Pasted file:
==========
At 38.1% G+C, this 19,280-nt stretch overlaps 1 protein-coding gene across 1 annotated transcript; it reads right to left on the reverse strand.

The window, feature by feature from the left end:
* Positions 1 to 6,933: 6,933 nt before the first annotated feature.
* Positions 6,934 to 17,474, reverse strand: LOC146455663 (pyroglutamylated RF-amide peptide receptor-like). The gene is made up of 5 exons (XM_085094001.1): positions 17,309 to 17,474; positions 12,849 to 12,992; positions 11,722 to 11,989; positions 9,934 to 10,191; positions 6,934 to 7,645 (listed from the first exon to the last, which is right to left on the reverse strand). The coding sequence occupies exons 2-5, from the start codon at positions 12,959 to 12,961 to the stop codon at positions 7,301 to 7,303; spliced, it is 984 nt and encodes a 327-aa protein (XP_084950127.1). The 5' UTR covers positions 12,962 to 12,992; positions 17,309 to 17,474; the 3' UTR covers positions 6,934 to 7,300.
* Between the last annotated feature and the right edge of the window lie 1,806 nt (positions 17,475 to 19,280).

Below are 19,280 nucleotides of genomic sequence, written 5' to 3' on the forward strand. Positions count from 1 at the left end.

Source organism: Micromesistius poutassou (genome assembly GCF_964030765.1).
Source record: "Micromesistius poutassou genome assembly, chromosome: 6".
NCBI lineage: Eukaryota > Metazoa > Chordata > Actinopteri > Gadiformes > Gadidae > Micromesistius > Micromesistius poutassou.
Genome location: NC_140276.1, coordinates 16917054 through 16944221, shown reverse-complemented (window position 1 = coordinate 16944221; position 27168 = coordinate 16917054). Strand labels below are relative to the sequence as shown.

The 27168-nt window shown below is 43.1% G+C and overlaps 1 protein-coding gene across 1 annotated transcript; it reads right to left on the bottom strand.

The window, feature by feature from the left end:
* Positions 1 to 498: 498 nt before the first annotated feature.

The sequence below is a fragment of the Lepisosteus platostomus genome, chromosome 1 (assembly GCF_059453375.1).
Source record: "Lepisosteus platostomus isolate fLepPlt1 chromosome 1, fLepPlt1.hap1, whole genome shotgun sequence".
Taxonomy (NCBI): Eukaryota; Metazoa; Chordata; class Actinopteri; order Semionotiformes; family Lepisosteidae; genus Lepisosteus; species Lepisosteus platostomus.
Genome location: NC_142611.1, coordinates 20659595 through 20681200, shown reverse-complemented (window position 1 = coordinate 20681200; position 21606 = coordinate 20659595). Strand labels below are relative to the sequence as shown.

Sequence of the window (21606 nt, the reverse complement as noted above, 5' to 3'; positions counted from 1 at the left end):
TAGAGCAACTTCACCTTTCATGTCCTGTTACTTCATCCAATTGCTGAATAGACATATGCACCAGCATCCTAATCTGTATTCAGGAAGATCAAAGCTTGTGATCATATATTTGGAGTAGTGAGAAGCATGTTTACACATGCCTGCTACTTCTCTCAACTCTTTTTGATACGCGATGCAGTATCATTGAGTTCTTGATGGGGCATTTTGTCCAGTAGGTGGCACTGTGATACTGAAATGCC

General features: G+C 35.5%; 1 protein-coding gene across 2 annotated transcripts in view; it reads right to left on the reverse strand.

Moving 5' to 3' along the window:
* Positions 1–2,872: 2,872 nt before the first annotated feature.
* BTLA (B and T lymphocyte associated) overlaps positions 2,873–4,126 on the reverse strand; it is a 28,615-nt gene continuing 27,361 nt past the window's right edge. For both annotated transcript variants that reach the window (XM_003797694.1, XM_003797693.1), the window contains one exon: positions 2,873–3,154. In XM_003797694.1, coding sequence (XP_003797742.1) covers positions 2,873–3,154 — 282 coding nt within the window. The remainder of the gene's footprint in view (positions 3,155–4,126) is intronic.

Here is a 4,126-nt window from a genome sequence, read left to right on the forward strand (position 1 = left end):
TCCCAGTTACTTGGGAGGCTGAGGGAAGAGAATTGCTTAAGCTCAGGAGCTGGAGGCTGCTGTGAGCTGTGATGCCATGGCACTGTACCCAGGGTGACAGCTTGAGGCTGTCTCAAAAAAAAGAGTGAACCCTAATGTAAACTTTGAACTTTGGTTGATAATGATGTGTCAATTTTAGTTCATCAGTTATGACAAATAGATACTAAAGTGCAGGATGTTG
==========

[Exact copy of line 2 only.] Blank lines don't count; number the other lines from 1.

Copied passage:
The window, feature by feature from the left end: